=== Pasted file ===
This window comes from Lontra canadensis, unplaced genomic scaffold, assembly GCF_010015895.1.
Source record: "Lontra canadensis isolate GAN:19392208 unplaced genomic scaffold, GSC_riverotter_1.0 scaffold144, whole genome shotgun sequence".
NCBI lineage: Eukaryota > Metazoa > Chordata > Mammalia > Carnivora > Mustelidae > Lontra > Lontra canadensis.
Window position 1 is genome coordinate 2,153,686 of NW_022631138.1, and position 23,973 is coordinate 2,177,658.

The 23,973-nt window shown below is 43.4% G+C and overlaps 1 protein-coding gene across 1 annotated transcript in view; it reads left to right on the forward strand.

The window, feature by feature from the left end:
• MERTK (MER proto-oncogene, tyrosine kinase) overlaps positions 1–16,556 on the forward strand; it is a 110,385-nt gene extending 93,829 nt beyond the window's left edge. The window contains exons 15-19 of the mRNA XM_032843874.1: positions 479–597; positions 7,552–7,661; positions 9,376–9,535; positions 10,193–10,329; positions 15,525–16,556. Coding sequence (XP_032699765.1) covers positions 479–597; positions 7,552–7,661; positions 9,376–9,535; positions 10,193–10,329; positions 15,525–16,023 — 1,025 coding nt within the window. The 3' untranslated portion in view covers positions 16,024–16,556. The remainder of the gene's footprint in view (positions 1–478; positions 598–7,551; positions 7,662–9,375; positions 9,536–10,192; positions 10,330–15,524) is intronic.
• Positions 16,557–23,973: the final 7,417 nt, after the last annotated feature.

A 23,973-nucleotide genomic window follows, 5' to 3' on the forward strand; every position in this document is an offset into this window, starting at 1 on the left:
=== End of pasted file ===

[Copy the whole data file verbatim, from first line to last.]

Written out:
This window comes from Lontra canadensis, unplaced genomic scaffold, assembly GCF_010015895.1.
Source record: "Lontra canadensis isolate GAN:19392208 unplaced genomic scaffold, GSC_riverotter_1.0 scaffold144, whole genome shotgun sequence".
NCBI lineage: Eukaryota > Metazoa > Chordata > Mammalia > Carnivora > Mustelidae > Lontra > Lontra canadensis.
Window position 1 is genome coordinate 2,153,686 of NW_022631138.1, and position 23,973 is coordinate 2,177,658.

The 23,973-nt window shown below is 43.4% G+C and overlaps 1 protein-coding gene across 1 annotated transcript in view; it reads left to right on the forward strand.

The window, feature by feature from the left end:
• MERTK (MER proto-oncogene, tyrosine kinase) overlaps positions 1–16,556 on the forward strand; it is a 110,385-nt gene extending 93,829 nt beyond the window's left edge. The window contains exons 15-19 of the mRNA XM_032843874.1: positions 479–597; positions 7,552–7,661; positions 9,376–9,535; positions 10,193–10,329; positions 15,525–16,556. Coding sequence (XP_032699765.1) covers positions 479–597; positions 7,552–7,661; positions 9,376–9,535; positions 10,193–10,329; positions 15,525–16,023 — 1,025 coding nt within the window. The 3' untranslated portion in view covers positions 16,024–16,556. The remainder of the gene's footprint in view (positions 1–478; positions 598–7,551; positions 7,662–9,375; positions 9,536–10,192; positions 10,330–15,524) is intronic.
• Positions 16,557–23,973: the final 7,417 nt, after the last annotated feature.

A 23,973-nucleotide genomic window follows, 5' to 3' on the forward strand; every position in this document is an offset into this window, starting at 1 on the left: